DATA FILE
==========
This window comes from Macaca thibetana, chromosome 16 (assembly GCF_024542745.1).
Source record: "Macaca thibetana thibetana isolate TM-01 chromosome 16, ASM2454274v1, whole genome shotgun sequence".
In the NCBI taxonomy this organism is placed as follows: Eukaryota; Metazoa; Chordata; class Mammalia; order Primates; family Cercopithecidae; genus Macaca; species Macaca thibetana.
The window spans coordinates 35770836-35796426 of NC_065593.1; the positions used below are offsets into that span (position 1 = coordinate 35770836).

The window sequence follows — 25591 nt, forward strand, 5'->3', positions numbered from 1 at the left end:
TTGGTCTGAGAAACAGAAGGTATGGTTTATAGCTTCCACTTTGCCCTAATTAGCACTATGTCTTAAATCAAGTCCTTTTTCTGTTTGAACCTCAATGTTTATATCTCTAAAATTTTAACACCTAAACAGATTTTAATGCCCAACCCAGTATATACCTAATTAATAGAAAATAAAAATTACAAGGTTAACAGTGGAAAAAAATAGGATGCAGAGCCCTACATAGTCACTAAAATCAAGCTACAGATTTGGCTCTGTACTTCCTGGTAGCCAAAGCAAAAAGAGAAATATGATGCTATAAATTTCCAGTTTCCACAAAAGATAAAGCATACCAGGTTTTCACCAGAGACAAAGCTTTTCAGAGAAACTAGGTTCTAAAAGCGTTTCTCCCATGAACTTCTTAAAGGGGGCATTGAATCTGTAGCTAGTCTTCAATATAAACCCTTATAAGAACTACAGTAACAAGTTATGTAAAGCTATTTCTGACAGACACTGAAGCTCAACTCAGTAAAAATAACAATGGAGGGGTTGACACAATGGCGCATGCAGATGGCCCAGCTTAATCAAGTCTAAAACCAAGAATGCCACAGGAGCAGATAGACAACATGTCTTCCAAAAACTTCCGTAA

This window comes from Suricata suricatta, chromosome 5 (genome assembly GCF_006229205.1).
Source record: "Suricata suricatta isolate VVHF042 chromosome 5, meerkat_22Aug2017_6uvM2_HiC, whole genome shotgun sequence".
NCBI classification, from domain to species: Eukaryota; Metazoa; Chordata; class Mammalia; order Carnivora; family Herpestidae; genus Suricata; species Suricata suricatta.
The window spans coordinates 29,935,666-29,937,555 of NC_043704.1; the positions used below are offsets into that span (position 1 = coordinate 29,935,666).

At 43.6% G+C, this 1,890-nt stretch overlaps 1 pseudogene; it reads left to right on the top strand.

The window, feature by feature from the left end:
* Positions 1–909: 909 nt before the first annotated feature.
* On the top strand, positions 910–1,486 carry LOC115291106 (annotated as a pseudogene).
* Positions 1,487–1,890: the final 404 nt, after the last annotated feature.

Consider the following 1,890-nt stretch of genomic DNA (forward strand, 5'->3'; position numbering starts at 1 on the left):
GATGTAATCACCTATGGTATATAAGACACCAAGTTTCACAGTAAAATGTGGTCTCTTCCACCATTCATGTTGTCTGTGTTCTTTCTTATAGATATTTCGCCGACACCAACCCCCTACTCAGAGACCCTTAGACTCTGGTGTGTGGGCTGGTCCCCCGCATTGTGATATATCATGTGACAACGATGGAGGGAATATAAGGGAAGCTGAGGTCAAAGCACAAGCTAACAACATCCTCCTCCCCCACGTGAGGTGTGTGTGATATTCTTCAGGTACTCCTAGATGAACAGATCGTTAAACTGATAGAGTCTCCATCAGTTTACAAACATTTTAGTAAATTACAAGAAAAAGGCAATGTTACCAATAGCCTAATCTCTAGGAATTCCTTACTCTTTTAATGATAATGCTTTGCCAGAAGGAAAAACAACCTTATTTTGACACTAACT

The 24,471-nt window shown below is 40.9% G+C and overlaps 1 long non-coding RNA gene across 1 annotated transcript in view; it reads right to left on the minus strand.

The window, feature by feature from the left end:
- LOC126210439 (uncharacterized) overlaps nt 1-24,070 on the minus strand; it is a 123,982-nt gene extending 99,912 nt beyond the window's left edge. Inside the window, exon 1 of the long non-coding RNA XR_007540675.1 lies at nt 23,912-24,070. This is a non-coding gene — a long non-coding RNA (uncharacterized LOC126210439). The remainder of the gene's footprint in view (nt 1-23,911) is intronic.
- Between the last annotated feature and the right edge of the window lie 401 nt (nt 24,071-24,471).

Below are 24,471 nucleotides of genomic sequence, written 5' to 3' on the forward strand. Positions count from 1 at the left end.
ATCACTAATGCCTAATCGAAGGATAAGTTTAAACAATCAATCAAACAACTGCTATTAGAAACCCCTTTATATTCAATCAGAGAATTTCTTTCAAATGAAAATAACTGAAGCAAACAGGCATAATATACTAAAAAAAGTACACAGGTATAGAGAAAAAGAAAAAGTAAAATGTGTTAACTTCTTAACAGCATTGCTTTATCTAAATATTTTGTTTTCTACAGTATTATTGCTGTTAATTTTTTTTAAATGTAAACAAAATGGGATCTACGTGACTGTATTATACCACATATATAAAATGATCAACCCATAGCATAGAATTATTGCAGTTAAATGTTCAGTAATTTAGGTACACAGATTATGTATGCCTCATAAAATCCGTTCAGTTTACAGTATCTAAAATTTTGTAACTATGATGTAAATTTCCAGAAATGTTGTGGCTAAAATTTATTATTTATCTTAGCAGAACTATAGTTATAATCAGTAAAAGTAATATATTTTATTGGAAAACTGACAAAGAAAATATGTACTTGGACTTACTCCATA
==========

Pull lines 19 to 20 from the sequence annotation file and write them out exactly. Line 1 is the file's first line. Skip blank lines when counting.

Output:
The window, feature by feature from the left end:
- LOC126210439 (uncharacterized) overlaps nt 1-24,070 on the minus strand; it is a 123,982-nt gene extending 99,912 nt beyond the window's left edge. Inside the window, exon 1 of the long non-coding RNA XR_007540675.1 lies at nt 23,912-24,070. This is a non-coding gene — a long non-coding RNA (uncharacterized LOC126210439). The remainder of the gene's footprint in view (nt 1-23,911) is intronic.